The Ottawa tech community is rallying together to support the family of a local startup CEO who died in last week’s fatal plane crash in Tehran.
Forty-eight-year-old Ali Pey, the CEO and founder of Kanata-based Message Hopper, was among the 176 victims of Flight PS752, which crashed shortly after takeoff on Jan. 8. He leaves behind his wife, Marie Tremblay, and their four daughters.
The team at Kanata-based accelerator L-Spark, where Pey and his Message Hopper team shared an office, has launched a GoFundMe campaign to support his family’s ongoing needs.
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The fundraiser soared past its initial $2,000 goal over the course of the day on Tuesday, sitting at more than $6,500 after just one day. After roughly 10 days of fundraising, the campaign had surpassed the $29,000.
Among the contributors are individual members of Ottawa’s tech community such as Aydin Mirzaee as well as corporate donations from the likes of Fusebill and Versature.
Colleagues told OBJ last week that Pey was a kind man with a gentle soul.
“Ali is remembered as a beacon of positivity; someone who lit up a room and was enthusiastic about his family, community and everything else he turned his energy towards,” reads the GoFundMe campaign.
The tech entrepreneur and former Nortel engineer was in Iran to visit his father who had recently taken ill, said Ayat Tadjalli, a close friend and work associate.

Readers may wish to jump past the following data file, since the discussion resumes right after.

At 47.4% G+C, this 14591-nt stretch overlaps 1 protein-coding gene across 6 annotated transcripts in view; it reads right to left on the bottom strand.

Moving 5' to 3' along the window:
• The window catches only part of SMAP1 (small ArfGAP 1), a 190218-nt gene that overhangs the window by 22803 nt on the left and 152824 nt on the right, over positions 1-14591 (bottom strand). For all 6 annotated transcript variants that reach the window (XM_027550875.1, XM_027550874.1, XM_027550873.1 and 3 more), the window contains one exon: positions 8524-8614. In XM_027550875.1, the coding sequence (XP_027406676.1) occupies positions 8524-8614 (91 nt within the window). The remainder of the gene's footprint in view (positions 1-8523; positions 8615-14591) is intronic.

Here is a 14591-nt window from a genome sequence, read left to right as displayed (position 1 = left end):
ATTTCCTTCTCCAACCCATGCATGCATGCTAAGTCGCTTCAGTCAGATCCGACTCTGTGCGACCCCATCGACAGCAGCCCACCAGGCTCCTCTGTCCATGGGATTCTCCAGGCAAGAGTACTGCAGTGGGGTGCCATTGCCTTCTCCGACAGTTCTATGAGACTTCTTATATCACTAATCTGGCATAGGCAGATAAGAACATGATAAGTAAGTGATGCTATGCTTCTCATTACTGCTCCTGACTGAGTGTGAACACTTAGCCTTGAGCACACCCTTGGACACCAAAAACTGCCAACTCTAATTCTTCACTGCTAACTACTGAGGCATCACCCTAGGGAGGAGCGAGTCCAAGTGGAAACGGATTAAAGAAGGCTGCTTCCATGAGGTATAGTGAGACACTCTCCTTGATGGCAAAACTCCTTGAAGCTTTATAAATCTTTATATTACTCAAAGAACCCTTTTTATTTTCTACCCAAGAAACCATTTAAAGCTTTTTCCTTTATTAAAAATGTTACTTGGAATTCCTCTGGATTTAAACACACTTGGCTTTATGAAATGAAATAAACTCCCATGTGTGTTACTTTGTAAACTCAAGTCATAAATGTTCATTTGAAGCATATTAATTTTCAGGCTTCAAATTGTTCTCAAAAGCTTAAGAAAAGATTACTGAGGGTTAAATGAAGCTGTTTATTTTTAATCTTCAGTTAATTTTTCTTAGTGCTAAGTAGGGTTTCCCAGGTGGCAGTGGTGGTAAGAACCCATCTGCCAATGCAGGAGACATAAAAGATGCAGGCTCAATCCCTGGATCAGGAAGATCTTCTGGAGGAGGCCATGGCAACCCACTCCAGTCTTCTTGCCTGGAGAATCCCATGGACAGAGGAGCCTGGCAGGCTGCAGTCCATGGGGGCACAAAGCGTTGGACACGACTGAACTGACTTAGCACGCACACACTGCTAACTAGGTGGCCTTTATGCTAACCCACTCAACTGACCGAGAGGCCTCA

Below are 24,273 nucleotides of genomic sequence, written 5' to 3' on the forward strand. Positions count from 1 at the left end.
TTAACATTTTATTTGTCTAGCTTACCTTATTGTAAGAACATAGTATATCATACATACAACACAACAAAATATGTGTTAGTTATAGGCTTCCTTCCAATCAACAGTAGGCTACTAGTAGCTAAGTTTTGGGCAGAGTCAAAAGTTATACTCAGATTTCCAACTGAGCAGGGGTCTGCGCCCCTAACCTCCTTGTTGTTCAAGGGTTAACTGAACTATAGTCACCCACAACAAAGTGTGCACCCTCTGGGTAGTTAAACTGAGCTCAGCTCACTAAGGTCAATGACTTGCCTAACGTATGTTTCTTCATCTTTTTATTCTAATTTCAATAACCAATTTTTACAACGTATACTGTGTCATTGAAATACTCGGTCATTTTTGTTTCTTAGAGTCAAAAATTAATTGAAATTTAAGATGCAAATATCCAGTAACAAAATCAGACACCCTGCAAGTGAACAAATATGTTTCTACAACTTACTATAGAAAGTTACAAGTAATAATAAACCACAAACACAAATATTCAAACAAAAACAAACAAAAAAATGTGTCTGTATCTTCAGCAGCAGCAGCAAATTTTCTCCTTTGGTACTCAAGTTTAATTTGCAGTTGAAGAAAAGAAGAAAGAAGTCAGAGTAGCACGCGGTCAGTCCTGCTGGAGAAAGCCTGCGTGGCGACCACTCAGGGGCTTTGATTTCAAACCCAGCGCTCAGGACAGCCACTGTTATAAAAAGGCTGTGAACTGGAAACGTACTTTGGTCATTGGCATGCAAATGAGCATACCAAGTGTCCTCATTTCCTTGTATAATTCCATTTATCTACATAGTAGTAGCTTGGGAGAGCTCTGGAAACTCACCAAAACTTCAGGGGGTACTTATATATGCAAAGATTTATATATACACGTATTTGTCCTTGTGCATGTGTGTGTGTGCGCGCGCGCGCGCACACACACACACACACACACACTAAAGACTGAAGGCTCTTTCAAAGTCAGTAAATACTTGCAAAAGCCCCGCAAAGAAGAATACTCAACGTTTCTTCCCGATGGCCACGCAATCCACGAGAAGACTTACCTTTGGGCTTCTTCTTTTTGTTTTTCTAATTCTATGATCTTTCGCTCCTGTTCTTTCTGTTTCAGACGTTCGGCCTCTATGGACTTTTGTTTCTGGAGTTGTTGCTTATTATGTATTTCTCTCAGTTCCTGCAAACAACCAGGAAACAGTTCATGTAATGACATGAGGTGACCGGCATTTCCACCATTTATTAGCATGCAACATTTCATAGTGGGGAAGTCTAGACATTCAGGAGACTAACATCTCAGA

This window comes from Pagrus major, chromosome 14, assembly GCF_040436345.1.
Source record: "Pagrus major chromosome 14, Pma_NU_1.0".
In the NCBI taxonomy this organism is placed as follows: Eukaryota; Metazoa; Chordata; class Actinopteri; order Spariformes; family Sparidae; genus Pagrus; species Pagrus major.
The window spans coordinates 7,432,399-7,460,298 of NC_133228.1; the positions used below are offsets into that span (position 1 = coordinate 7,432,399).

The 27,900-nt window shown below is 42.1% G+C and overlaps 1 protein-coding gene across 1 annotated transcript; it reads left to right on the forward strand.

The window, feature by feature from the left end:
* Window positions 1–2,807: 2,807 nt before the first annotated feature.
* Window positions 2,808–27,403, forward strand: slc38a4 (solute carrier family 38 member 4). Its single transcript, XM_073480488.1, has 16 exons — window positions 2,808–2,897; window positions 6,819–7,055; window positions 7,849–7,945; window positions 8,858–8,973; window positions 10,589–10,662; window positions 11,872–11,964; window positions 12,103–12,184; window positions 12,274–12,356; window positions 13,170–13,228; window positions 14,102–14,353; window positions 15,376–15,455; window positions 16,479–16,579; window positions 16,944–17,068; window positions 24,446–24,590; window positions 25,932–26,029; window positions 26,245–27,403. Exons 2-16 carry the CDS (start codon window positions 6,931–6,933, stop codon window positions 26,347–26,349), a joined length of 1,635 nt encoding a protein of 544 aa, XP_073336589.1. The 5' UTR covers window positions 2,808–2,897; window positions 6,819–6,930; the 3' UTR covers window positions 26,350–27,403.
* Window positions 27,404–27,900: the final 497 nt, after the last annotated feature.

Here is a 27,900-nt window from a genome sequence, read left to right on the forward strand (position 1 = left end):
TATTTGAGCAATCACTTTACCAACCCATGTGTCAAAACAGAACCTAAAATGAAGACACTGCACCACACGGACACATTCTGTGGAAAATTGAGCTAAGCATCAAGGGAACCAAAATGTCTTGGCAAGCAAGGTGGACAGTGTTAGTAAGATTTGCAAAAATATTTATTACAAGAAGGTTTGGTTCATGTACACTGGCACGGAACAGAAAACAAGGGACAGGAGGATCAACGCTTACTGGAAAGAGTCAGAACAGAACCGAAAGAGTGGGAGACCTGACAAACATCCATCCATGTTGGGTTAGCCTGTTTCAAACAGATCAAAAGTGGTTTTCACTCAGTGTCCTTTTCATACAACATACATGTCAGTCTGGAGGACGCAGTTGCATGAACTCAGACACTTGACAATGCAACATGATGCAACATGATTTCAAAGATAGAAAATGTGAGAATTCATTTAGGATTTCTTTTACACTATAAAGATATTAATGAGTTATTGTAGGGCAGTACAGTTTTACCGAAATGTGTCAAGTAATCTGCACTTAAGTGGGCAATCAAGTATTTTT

When his father seemed to recover, Pey returned to Canada to spend the holidays with his children. But he got a call from his family in Iran saying his father had once again been taken to hospital.
“Ali said, ‘This time I need to go and see my father, maybe for the last time.’ And he went to visit his father in hospital,” Tadjalli said.
He said he was in shock when he found out about the plane and saw his friend’s name on the list of victims.
Pey’s partner, Marie, didn’t want to believe it at all, Tadjalli said. She had spoken with him just a few hours before he boarded his flight.
“She told me, ‘I’m waiting for someone to call me and tell me Ali wasn’t on that plane,’” Tadjalli said.
Tadjalli first met Pey when he started a group for Iranian parents to help foster the Persian language.
“He was really good with kids, he was really enthusiastic about playing with kids, teaching them.”
– With files from Canadian Press